We, therefore, believe that the trial judge was without power to proceed, at least based on our understanding of the record. Accordingly, we vacate the judgment of the district court and remand for such further proceedings as may be appropriate. Because of our own lack of record, we are unable to finally determine the effect of the involuntary proceedings on the power of the district judge to proceed in the interpleader action.
Having concluded that under the facts as we know them the district judge was without power to reach the merits of the issues on the government's motion for summary judgment, we would ordinarily be content to vacate the judgment and remand the cause to the district court for further action. Technically, the trial judge's ruling on the priority question is no longer in effect and any additional comment on our part is arguably unnecessary.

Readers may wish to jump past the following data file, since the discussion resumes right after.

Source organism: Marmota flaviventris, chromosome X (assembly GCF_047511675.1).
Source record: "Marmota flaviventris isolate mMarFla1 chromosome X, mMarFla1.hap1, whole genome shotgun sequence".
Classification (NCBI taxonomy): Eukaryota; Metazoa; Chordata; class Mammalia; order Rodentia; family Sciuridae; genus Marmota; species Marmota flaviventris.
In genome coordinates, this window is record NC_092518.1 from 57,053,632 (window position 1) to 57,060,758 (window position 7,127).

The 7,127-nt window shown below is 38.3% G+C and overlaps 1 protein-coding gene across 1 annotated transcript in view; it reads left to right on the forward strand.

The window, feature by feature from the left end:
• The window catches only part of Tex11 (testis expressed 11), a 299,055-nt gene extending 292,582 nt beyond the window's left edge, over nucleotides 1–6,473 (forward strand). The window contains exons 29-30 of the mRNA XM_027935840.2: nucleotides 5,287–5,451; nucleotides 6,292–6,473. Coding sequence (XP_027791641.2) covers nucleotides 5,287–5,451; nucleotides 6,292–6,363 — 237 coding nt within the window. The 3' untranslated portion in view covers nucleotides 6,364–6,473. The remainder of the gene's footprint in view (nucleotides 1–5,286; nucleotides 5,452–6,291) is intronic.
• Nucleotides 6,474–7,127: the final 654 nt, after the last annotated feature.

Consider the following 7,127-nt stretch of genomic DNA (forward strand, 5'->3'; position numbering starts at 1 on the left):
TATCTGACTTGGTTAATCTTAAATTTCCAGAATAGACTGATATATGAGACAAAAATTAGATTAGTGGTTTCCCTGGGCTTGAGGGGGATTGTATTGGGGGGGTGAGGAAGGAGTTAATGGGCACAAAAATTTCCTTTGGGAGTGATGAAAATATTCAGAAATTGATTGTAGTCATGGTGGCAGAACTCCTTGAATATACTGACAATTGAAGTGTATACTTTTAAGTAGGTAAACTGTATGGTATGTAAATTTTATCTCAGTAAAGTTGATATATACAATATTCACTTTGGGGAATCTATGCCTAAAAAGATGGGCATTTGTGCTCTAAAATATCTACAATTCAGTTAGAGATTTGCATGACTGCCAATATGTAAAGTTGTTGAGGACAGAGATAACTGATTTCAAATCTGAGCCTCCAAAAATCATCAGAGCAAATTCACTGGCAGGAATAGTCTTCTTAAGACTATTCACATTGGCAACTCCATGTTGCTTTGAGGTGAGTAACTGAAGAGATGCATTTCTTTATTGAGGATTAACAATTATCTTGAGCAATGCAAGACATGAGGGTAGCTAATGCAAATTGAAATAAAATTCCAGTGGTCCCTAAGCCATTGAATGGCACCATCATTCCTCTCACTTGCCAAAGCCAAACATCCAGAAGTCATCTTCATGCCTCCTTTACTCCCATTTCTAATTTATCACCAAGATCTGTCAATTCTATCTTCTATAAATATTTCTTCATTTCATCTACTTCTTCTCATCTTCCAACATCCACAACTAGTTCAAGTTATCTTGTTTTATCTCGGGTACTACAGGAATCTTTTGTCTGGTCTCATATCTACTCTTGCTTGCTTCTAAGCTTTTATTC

At the same time, our jurisdiction over the appeal is unquestioned. A timely appeal has been taken from an appealable, final judgment, and the power of our court under these circumstances is plenary, at least to the extent we see fit to exercise it. See generally 9 J. Moore, B. Ward & J. Desha Lucas, Moore's Federal Practice p 110.25 (2d ed. 1983), and cases cited therein. Thus, in Alexander v. Aero Lodge, 565 F.2d 1364, 1370 (6th Cir.1977), cert. denied, 436 U.S. 946, 98 S.Ct. 2849, 56 L.Ed.2d 787 (1978), we held that once a court of appeals has jurisdiction under 28 U.S.C. Sec. 1292(a)(1) to review an interlocutory order of the trial court granting injunctive relief, it also possesses the power to reach other questions not directly involved in the propriety of the injunction itself. See also Curran v. Merrill Lynch, Pierce, Fenner and Smith, 622 F.2d 216, 230 n. 17 (6th Cir.1980), aff'd on other grounds, 456 U.S. 353, 102 S.Ct. 1825, 72 L.Ed.2d 182 (1982). Citing Mercury Motor Express, Inc. v. Brinke, 475 F.2d 1086, 1091 (5th Cir.1973), we held that the rule limiting review to the narrow questions raised on appeal was "one of orderly judicial administration and not a limit on jurisdictional power." Alexander v. Aero Lodge, 565 F.2d at 1370. Because we believe that the district court erred in its interpretation of 31 U.S.C. Sec. 3713(a)(2) and that such an interpretation uncorrected would most likely result in a continuation of error on remand and, thus, unnecessarily prolong this litigation, we address that issue.